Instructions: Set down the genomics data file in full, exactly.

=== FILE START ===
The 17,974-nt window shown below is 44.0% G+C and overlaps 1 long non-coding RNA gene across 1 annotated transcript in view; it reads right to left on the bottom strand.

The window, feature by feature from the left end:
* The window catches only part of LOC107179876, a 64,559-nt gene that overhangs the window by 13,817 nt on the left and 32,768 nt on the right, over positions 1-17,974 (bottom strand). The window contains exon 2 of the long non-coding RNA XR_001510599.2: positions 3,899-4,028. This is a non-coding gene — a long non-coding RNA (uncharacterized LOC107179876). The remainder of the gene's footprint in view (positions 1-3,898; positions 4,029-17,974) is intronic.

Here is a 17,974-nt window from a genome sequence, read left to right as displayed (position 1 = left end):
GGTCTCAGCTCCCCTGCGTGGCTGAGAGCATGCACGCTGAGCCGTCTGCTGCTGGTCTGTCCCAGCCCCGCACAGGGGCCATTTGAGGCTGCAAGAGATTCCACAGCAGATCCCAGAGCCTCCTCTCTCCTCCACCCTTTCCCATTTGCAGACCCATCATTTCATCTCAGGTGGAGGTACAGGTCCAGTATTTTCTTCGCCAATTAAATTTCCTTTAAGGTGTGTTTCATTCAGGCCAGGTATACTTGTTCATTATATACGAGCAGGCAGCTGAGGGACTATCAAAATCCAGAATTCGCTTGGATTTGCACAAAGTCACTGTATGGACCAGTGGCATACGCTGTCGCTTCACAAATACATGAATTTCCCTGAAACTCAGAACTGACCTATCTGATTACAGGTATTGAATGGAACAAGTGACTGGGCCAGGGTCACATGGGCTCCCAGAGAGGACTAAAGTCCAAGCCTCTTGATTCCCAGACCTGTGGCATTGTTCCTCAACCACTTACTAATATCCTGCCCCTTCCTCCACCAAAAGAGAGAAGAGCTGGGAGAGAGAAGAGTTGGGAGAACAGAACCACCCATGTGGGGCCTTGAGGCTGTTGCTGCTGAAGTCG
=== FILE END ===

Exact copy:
The 17,974-nt window shown below is 44.0% G+C and overlaps 1 long non-coding RNA gene across 1 annotated transcript in view; it reads right to left on the bottom strand.

The window, feature by feature from the left end:
* The window catches only part of LOC107179876, a 64,559-nt gene that overhangs the window by 13,817 nt on the left and 32,768 nt on the right, over positions 1-17,974 (bottom strand). The window contains exon 2 of the long non-coding RNA XR_001510599.2: positions 3,899-4,028. This is a non-coding gene — a long non-coding RNA (uncharacterized LOC107179876). The remainder of the gene's footprint in view (positions 1-3,898; positions 4,029-17,974) is intronic.

Here is a 17,974-nt window from a genome sequence, read left to right as displayed (position 1 = left end):
GGTCTCAGCTCCCCTGCGTGGCTGAGAGCATGCACGCTGAGCCGTCTGCTGCTGGTCTGTCCCAGCCCCGCACAGGGGCCATTTGAGGCTGCAAGAGATTCCACAGCAGATCCCAGAGCCTCCTCTCTCCTCCACCCTTTCCCATTTGCAGACCCATCATTTCATCTCAGGTGGAGGTACAGGTCCAGTATTTTCTTCGCCAATTAAATTTCCTTTAAGGTGTGTTTCATTCAGGCCAGGTATACTTGTTCATTATATACGAGCAGGCAGCTGAGGGACTATCAAAATCCAGAATTCGCTTGGATTTGCACAAAGTCACTGTATGGACCAGTGGCATACGCTGTCGCTTCACAAATACATGAATTTCCCTGAAACTCAGAACTGACCTATCTGATTACAGGTATTGAATGGAACAAGTGACTGGGCCAGGGTCACATGGGCTCCCAGAGAGGACTAAAGTCCAAGCCTCTTGATTCCCAGACCTGTGGCATTGTTCCTCAACCACTTACTAATATCCTGCCCCTTCCTCCACCAAAAGAGAGAAGAGCTGGGAGAGAGAAGAGTTGGGAGAACAGAACCACCCATGTGGGGCCTTGAGGCTGTTGCTGCTGAAGTCG